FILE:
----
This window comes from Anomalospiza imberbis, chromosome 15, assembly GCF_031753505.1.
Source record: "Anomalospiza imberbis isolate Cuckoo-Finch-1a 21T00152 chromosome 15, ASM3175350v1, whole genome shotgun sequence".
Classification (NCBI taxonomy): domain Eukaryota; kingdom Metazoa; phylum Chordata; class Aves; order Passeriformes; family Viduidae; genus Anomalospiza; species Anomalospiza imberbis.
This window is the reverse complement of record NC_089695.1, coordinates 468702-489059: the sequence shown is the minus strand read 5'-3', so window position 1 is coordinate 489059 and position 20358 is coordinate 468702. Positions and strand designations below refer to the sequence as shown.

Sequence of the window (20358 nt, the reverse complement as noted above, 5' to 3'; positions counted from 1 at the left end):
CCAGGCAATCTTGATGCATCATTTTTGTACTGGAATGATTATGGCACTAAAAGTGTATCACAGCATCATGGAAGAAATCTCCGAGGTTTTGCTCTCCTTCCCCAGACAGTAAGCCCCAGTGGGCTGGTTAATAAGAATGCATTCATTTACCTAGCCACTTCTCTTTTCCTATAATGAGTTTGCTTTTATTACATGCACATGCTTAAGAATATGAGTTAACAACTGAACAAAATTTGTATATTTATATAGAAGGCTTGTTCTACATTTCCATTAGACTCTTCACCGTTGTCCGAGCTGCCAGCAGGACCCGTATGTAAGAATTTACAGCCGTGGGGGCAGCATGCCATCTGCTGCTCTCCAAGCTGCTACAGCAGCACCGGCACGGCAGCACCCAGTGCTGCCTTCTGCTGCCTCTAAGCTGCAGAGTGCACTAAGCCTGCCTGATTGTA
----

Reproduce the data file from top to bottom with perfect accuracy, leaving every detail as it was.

This window comes from Anomalospiza imberbis, chromosome 15, assembly GCF_031753505.1.
Source record: "Anomalospiza imberbis isolate Cuckoo-Finch-1a 21T00152 chromosome 15, ASM3175350v1, whole genome shotgun sequence".
Classification (NCBI taxonomy): domain Eukaryota; kingdom Metazoa; phylum Chordata; class Aves; order Passeriformes; family Viduidae; genus Anomalospiza; species Anomalospiza imberbis.
This window is the reverse complement of record NC_089695.1, coordinates 468702-489059: the sequence shown is the minus strand read 5'-3', so window position 1 is coordinate 489059 and position 20358 is coordinate 468702. Positions and strand designations below refer to the sequence as shown.

Sequence of the window (20358 nt, the reverse complement as noted above, 5' to 3'; positions counted from 1 at the left end):
CCAGGCAATCTTGATGCATCATTTTTGTACTGGAATGATTATGGCACTAAAAGTGTATCACAGCATCATGGAAGAAATCTCCGAGGTTTTGCTCTCCTTCCCCAGACAGTAAGCCCCAGTGGGCTGGTTAATAAGAATGCATTCATTTACCTAGCCACTTCTCTTTTCCTATAATGAGTTTGCTTTTATTACATGCACATGCTTAAGAATATGAGTTAACAACTGAACAAAATTTGTATATTTATATAGAAGGCTTGTTCTACATTTCCATTAGACTCTTCACCGTTGTCCGAGCTGCCAGCAGGACCCGTATGTAAGAATTTACAGCCGTGGGGGCAGCATGCCATCTGCTGCTCTCCAAGCTGCTACAGCAGCACCGGCACGGCAGCACCCAGTGCTGCCTTCTGCTGCCTCTAAGCTGCAGAGTGCACTAAGCCTGCCTGATTGTA